A simple demonstration
How do digital signatures work in Estonia and how can they work for NFTs?
After an attempted discreet launch of our project Sinelock, we have had a lot of questions regarding how this works. So here is a short explainer on how digital signatures can be used to sign a contract for the ownership of a non-fungible token.
EVERYTHING BELOW IS FOR DEMONSTRATION PURPOSES ONLY.
Firstly anyone could make an NFT, for example a picture of the Sinelock logo. If you were new to the NFT space, perhaps one of the most simple ways of minting this would be using Rarible.
So as you can see here, we have uploaded an image and we will then go on to write a little description and then mint the token.
The token is then visible on Rari, and in this case we decided to then just simply use Rari to transfer it to another address. Now in the world of NFTs we would consider this a very normal way to send an NFT from one person to another. You can view this token here, it now has an owner which is not Groovy.
In this case the token has no value, but what if we used an NFT to transfer ownership of an expensive painting which is redeemable. You may have transferred it to another address but is there a legally binding contract to say the ‘owner’ now indeed has it? No, it simply exists on the blockchain in a different wallet. The Sinelock team see no problem with this for most digital NFTs, but we have sold plenty of redeemable records with Groovy. So how can you ensure real ownership? We think using ID cards and digital signatures is the answer.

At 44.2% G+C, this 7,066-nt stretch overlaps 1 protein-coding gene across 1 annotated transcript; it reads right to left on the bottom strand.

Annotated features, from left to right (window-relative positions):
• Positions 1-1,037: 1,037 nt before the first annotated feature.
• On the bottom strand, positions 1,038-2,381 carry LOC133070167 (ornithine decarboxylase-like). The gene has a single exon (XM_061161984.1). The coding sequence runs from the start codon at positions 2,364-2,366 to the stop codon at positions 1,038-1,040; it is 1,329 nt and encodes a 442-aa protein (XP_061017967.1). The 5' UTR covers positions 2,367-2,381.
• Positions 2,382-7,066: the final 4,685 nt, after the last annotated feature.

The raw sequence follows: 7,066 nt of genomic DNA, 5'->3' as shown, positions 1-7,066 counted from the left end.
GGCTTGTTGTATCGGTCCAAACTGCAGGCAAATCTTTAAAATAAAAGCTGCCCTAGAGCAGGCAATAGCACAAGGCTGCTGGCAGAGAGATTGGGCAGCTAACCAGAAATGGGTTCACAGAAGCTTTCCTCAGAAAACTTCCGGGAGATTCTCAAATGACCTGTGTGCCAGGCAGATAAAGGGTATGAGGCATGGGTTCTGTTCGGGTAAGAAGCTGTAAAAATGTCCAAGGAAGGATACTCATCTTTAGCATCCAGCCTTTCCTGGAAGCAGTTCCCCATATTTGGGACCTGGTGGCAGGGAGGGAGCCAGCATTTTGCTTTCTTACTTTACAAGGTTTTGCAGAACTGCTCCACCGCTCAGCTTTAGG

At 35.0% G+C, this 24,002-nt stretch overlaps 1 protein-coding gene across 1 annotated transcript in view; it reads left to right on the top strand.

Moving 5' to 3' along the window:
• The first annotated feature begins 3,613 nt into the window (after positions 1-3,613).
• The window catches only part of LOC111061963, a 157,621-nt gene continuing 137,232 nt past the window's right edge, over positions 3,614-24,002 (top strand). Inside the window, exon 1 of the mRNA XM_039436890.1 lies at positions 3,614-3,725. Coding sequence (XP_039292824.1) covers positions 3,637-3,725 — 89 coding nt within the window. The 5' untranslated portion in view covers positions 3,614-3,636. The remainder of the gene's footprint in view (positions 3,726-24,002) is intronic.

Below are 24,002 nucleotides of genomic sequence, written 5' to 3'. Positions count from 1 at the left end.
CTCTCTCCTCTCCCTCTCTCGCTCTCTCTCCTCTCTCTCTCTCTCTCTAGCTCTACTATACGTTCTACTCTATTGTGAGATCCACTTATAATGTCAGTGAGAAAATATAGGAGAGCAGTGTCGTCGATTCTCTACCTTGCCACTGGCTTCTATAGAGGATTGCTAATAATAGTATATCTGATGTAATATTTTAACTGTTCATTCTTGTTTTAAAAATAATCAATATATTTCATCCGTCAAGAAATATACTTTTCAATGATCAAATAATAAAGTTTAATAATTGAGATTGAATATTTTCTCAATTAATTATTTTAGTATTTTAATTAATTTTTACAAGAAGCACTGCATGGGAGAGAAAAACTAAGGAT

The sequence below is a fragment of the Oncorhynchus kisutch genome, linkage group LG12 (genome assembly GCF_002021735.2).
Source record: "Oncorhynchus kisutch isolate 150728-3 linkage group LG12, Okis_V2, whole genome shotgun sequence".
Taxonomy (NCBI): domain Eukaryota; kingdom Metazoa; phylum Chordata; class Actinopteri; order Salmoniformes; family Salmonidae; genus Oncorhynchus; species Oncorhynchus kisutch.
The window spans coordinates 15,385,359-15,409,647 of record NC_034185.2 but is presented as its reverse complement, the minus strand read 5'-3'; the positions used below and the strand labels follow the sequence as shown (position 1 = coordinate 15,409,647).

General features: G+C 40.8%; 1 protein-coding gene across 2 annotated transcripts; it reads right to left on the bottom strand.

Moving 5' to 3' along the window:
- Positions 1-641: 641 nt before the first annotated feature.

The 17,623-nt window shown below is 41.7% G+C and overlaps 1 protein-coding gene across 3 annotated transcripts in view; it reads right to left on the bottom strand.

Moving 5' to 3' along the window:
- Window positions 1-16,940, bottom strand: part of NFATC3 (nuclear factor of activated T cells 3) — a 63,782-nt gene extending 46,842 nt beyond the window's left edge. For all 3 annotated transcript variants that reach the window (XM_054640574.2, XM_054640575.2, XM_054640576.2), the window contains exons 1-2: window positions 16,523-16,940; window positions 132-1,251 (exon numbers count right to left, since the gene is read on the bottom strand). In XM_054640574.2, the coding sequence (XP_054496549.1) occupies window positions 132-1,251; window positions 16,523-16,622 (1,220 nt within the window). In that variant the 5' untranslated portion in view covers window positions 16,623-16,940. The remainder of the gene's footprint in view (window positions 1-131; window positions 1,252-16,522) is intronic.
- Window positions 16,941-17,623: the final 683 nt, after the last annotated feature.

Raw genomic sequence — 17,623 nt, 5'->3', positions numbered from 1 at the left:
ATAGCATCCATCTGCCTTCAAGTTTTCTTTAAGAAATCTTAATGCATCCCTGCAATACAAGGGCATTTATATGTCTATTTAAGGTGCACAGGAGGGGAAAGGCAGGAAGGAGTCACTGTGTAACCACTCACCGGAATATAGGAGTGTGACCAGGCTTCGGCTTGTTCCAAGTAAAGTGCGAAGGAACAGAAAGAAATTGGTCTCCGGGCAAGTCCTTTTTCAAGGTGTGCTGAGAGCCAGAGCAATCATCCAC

So, we can mock up a contract, here is a simple pseudo-contract as an explainer (the Sinelock program will have templates for you to use drawn up by lawyers).
We then insert our ID card into our laptop.
We then can sign this contract using our ID card and our passwords.
We have done this using the Estonian program Digidoc, we now export this as an ASICe file, and if we send it to the new owner they have a signed contract that we have transferred ownership. Sinelock will do all of this in a streamlined manner and enable interoperability between multiple ID cards across Europe. We will begin with Estonia, Finland and Iceland before then slowly adding more nation states.
We hope this explains what our platform will enable you to do.
All the best.